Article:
And after it all, after transitioning the Yankees from an old, directionless team, Cashman ends up with all those prospects and Chapman.

In recent years there have been several opportunities for a team to re-sign a star player months after trading him for prospects. 

Some thought the Red Sox would do it with Jon Lester after trading him to Oakland for Yoenis Cespedes. 

When the Phillies were considering trading Cole Hamels the first time, before he signed his $144 million extension, the possibility existed Ruben Amaro Jr. would trade him and then try to re-sign him that offseason. 

It almost happened with the Yankees and Carlos Beltran this offseason, before Beltran chose the Astros. 

There have been more examples, but this is the first time I can recall the team selling high on the player, getting the prospects and then also getting the player back. 

Great work by Cashman and the Yankees, who now have an infusion of young talent and still the best eight-ninth inning combination in the American League with Dellin Betances and Chapman.

5. Rockies must trade for pitching
The five-year, $70 million contract Ian Desmond agreed to with the Rockies this week was a stunner because they didn't seem to need more offense. They play in the game's best hitter's park and already have an annual MVP candidate in Nolan Arenado, an underrated stud in Charlie Blackmon, last year's batting champ in D.J. LeMahieu, emerging stars David Dahl and Trevor Story, and Carlos Gonzalez, who has 65 homers and 197 RBIs the last two seasons.

And yet the Rockies added Desmond to the second-largest contract in their franchise's history, behind only that futile six-figure deal for Mike Hampton.

They're also reportedly interested in last year's home run champ, Mark Trumbo. With or without Trumbo, the Rockies right now have the deepest lineup in the NL, one that should still thrive away from Coors Field.

But they've also backed themselves into a corner here of needing to trade one of these talented position players for a top-of-the-rotation arm. 

MLB Network's Jon Morosi reported Thursday that the Rockies and Blue Jays began discussing a potential trade involving Blackmon and 25-year-old right-hander Marcus Stroman. The Blue Jays, as of yet, do not seem inclined to make the deal. Stroman won't reach free agency until after the 2020 season, whereas Blackmon's contract expires after 2018. The difference in cost and years of control seems to be too much for the Jays.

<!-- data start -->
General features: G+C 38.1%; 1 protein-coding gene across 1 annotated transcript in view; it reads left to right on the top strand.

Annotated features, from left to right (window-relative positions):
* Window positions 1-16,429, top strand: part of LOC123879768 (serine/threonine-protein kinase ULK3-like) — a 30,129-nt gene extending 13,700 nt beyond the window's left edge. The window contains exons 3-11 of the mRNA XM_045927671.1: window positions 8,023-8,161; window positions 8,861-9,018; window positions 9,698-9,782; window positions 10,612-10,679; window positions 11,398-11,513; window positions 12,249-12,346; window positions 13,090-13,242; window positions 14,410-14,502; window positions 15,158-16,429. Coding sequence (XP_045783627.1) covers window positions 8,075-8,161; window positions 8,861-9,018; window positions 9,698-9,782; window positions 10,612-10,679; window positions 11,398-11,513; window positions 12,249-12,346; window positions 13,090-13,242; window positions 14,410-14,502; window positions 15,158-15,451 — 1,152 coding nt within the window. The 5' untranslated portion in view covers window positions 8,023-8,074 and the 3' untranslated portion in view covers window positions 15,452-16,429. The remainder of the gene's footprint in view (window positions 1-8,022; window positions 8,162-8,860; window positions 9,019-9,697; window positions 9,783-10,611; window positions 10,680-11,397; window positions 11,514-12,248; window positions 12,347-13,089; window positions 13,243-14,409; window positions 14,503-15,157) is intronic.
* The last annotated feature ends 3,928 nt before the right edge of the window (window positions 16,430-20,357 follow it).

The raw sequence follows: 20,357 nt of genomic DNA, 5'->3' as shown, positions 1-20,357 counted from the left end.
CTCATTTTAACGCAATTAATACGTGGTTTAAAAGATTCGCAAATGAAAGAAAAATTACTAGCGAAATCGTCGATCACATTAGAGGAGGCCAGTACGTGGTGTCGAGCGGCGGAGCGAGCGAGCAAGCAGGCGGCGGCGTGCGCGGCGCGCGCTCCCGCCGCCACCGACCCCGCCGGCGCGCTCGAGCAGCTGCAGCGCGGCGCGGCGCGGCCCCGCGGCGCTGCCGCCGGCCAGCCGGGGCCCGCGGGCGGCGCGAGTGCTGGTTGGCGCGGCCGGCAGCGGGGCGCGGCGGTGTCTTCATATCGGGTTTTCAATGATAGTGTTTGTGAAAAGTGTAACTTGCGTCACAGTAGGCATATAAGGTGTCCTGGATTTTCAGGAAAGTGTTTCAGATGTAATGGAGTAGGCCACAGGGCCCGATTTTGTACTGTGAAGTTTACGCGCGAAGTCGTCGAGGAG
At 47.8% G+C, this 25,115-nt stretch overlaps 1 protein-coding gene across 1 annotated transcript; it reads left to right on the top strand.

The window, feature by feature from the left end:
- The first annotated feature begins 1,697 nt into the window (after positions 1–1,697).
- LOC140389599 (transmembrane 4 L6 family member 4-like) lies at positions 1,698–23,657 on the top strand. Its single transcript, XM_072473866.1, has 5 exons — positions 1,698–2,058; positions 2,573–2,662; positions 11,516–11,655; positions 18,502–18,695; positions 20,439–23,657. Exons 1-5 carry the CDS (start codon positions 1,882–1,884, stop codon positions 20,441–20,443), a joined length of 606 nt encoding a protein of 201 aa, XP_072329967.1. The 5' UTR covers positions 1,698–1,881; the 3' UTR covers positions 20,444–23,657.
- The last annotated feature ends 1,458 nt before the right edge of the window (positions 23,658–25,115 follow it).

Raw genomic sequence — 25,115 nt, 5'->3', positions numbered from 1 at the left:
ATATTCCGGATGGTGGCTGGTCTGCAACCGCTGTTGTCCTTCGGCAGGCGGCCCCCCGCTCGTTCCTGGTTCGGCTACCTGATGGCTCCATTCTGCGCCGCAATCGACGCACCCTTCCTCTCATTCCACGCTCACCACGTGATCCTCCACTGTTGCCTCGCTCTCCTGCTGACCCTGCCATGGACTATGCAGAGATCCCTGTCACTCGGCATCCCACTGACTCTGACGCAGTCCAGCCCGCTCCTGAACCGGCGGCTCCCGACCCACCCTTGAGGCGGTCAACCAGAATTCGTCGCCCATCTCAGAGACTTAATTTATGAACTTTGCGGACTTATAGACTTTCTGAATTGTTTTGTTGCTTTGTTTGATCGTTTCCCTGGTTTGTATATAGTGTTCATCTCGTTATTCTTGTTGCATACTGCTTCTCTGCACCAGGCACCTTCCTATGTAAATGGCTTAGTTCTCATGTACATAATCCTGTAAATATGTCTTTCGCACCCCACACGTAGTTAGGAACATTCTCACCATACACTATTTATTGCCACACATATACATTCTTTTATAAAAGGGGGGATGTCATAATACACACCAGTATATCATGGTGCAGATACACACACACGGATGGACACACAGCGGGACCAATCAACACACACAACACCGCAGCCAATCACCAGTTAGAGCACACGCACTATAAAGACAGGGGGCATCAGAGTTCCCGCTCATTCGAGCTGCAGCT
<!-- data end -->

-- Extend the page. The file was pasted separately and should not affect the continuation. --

Blackmon, who last year hit .324/.381/.552 with 35 doubles, five triples, 29 homers and 82 RBIs, is the most logical trade candidate for the Rockies because he's starting to get expensive. But the Jays' unwillingness to make that Stroman deal could mean that moving even a player as talented as Blackmon for equal value could prove difficult for the Rox.

Looking around the league, a team like the Indians could be a fit for Blackmon since they have an enviable group of starting pitchers in Corey Kluber, Carlos Carrasco, Trevor Bauer and Danny Salazar. Carrasco for Blackmon would seem even, but we shall see.

Phils lose LHP in Rule 5 draft, exit winter meetings balancing present with future

Phils lose LHP in Rule 5 draft, exit winter meetings balancing present with future

NATIONAL HARBOR, Md. – The winter meetings ended Thursday morning with the Phillies sitting out the Rule 5 draft. The Phillies’ roster was at the 40-man limit and that prohibited the team from making a pick.

The Phils did lose one player in the draft as reliever Hoby Milner was selected by the Cleveland Indians. 

Milner, who turns 26 in January, is a left-hander who recently switched to a side-arm delivery. He had a 2.49 ERA in 49 games at Double A and Triple A in 2016.

Milner was eligible for the draft because he was not protected on the 40-man roster last month. The Indians selected him for $50,000. He must stay in the big leagues all season or be offered back to the Phillies for $25,000.

Andrew Pullin was a player the Phillies feared losing, but they hung on to the lefty-hitting outfielder. Pullin, 23, hit .322 with a .885 OPS between Single A and Double A in 2016. A late-season elbow injury prevented Pullin from playing in the Arizona Fall League and factored into the Phillies’ decision to leave him unprotected.

The Phillies selected one player, infielder Jorge Flores, in the minor-league phase of the draft. Flores had been in the Toronto system.

The Phils lost one player, 25-year-old pitcher Jairo Munoz, to Tampa Bay in the minor-league phase. Munoz pitched in the low minors in 2016.

With the winter meetings behind them, Phillies officials will head back to Citizens Bank Park to complete the construction of their 2017 roster. So far this winter, the Phils have re-signed starting pitcher Jeremy Hellickson and added outfielder Howie Kendrick and relievers Joaquin Benoit, Pat Neshek and David Rollins.

Remaining on the Phillies’ to-do list is adding a backup infielder – Andres Blanco could return – and deciding whether to pursue a veteran hitter to play a corner outfield spot or give an opportunity to a young tandem such as Roman Quinn and Aaron Altherr. 

General manager Matt Klentak spoke often during the week about that balance he is trying to strike between improving the 2017 club while keeping intact long-range goals.

“Successfully balancing the present and the future is the single greatest challenge that a baseball operations department faces,” Klentak said. “We’ve talked about it all offseason. The decisions that we are making right now about giving playing time to a young player that has cut his teeth in Triple A and needs that opportunity to take the next step as opposed to a shorter-term solution from the outside – that’s one of the main challenges that we’ve run into this offseason.”

Time will tell which way the Phillies go on this matter.